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Bear shot placement advice?

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Bear shot placement advice?

Old 07-19-2013, 12:23 PM
Typical Buck
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Join Date: Sep 2005
Location: Virginia
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Default Bear shot placement advice?

I normally only hunt whitetail and turkey. But this year, I plan to also shoot a bear if I get a shot. I didn't shoot bears in the past because I'm not particularly fond of the meat (and didn't know anyone who did who didn't shoot their own bear meat) and the female half of my friends who own the property where I do most of my hunting asked me not to shoot them (the male half didn't care). This year, both these thinks changed. I found out a friend of mine LOVES bear meat and rarely gets to cook it and there are now so many bear near my friendsí home that they are getting concerned. Oh yeah, and a bear mauled their Australian Shepherd. THAT really changed things! I also wouldnít mind having a bearskin rug.

I searched the threads and mostly found what I already knew: Shoot in the boiler room (lungs) broadside and any setup I use for whitetail should be OK for bear. Also some info I didnít know: bears generally bleed less on the trail than whitetails. What I have NOT seen is much specific advice on actual shot placement on a bear. I know generally where the lungs are, but bear do have more fur and I would like to see diagrams, pictures, or similar advice (including helpful descriptions) of a bearís anatomy relative to shot placement. I figure this would help me understand how much real estate I have to work with (8 inch pie plate?) and how much leeway I have with angles. There are a lot of bears in the area. I see one about half the time when I hunt whitetails. So Iím not really looking for advice on how to find or attract bear (baiting is illegal in VA anyway).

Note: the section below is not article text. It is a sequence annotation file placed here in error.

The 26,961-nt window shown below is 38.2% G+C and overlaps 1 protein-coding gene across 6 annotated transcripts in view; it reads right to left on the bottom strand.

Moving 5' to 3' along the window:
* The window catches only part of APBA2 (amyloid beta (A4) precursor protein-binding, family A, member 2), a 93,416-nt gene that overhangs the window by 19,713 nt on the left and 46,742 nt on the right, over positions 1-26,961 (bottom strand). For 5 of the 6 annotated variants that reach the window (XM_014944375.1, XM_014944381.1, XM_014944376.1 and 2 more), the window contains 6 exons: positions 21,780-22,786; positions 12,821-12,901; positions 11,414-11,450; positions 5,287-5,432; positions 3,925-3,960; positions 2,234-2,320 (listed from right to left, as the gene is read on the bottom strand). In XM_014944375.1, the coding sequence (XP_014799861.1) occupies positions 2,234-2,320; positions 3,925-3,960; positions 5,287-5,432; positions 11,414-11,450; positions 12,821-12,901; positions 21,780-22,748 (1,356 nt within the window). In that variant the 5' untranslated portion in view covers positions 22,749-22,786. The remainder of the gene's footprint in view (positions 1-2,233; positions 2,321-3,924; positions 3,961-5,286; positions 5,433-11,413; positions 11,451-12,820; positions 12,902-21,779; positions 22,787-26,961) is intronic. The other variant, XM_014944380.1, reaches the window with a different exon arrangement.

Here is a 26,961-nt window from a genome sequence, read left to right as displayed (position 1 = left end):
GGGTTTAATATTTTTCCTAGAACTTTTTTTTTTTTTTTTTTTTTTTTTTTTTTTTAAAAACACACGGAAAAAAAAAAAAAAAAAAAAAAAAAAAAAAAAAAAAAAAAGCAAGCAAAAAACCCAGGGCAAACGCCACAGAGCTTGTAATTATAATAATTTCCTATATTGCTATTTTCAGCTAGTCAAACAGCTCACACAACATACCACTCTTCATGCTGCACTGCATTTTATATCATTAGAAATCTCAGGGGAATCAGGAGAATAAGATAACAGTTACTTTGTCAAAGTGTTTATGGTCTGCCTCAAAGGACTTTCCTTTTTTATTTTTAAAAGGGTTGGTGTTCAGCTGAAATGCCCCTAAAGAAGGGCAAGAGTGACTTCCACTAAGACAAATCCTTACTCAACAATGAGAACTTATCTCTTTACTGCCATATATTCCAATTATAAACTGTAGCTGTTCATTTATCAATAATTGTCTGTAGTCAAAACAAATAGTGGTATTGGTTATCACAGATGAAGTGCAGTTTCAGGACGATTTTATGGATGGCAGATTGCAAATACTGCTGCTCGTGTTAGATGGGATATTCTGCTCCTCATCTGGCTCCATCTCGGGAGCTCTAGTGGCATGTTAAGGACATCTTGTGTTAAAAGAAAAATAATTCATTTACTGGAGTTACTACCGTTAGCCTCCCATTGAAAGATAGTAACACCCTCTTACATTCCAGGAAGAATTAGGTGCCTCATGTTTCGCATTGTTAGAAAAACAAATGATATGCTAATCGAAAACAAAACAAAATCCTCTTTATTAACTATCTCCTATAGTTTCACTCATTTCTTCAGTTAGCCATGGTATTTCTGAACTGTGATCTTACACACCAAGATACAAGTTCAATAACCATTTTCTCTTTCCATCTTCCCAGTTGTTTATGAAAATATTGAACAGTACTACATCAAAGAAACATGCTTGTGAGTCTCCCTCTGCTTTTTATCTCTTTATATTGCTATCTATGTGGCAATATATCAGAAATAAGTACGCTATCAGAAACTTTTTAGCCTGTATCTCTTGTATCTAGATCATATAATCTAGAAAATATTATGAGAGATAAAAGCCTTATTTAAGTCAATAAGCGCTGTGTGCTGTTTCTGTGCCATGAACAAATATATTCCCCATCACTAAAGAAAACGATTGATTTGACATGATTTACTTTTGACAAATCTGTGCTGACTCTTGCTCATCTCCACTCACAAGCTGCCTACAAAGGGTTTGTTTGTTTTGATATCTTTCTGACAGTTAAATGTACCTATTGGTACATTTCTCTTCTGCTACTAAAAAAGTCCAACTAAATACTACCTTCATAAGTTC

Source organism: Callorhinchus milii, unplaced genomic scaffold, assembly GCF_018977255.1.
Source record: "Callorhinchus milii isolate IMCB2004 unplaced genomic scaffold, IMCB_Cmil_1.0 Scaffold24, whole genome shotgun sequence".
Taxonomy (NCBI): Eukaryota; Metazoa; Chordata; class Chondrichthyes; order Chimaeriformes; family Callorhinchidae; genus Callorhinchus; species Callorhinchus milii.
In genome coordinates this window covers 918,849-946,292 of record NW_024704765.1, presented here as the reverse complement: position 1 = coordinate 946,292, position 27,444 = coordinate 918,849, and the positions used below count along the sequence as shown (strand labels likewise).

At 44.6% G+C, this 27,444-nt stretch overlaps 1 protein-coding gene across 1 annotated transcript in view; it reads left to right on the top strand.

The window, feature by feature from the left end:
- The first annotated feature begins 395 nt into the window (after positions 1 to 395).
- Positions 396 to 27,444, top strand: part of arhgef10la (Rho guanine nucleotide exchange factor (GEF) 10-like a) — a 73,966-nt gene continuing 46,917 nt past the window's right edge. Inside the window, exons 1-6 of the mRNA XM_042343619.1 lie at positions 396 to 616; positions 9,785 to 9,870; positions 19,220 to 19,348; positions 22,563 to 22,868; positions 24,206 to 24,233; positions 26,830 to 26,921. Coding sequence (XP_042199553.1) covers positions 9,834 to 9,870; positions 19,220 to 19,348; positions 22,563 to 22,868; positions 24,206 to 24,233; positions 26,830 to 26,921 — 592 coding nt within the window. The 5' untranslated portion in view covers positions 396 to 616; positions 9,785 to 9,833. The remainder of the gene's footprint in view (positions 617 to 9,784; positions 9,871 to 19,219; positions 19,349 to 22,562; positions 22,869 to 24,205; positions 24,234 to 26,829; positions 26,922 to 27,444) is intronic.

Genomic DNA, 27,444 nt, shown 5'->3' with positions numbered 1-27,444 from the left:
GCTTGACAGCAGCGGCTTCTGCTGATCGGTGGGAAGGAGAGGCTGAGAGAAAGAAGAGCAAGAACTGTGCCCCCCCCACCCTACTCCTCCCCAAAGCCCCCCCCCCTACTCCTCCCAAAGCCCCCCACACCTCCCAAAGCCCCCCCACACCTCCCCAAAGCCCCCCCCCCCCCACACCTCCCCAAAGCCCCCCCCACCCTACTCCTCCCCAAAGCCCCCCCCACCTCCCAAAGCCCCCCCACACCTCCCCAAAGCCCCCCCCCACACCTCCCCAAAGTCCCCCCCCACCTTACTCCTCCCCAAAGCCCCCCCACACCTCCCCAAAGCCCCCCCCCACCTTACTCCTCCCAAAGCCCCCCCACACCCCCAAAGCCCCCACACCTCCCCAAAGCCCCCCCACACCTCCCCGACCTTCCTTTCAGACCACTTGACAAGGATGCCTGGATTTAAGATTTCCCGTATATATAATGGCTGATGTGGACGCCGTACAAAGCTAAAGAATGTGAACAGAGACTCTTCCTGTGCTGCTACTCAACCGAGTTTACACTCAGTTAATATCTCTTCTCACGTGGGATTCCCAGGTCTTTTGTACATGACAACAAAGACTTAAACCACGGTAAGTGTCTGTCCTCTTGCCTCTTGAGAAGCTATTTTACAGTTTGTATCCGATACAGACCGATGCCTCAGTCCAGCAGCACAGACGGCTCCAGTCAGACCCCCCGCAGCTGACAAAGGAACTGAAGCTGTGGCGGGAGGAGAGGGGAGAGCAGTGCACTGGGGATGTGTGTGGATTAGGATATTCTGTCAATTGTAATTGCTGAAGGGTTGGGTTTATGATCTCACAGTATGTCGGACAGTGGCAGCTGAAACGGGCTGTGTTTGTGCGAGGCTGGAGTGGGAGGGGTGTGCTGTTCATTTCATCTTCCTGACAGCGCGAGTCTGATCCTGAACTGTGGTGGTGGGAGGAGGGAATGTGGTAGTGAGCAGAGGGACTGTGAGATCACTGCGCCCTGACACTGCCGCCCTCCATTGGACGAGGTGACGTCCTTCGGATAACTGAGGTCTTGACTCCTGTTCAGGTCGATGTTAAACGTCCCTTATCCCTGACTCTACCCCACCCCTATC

Also, for reference, this is in western Virginia (Rockingham County), so we are talking about black bear, probably in the 200-400 lb range. Thereís a huge sow in the area (~400 lbs), itís the one they think mauled the dog, but it has cubs with it, unless they have left recently. A few years back I saw one up close and personal (less than 10 yards and I was on the ground) that was 500 lbs., but I think it was taken or left the area.

Any help on this?
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Old 07-19-2013, 12:42 PM
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Location: Lincoln, Illinois
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Here are some links to help.



Typically you want to shoot a touch higher than your instinct says, the reason is bears have fur that hangs down from their belly that makes the vitals appear lower than they are.
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Old 07-19-2013, 05:06 PM
Join Date: Jul 2013
Location: Spooner, Wisconsin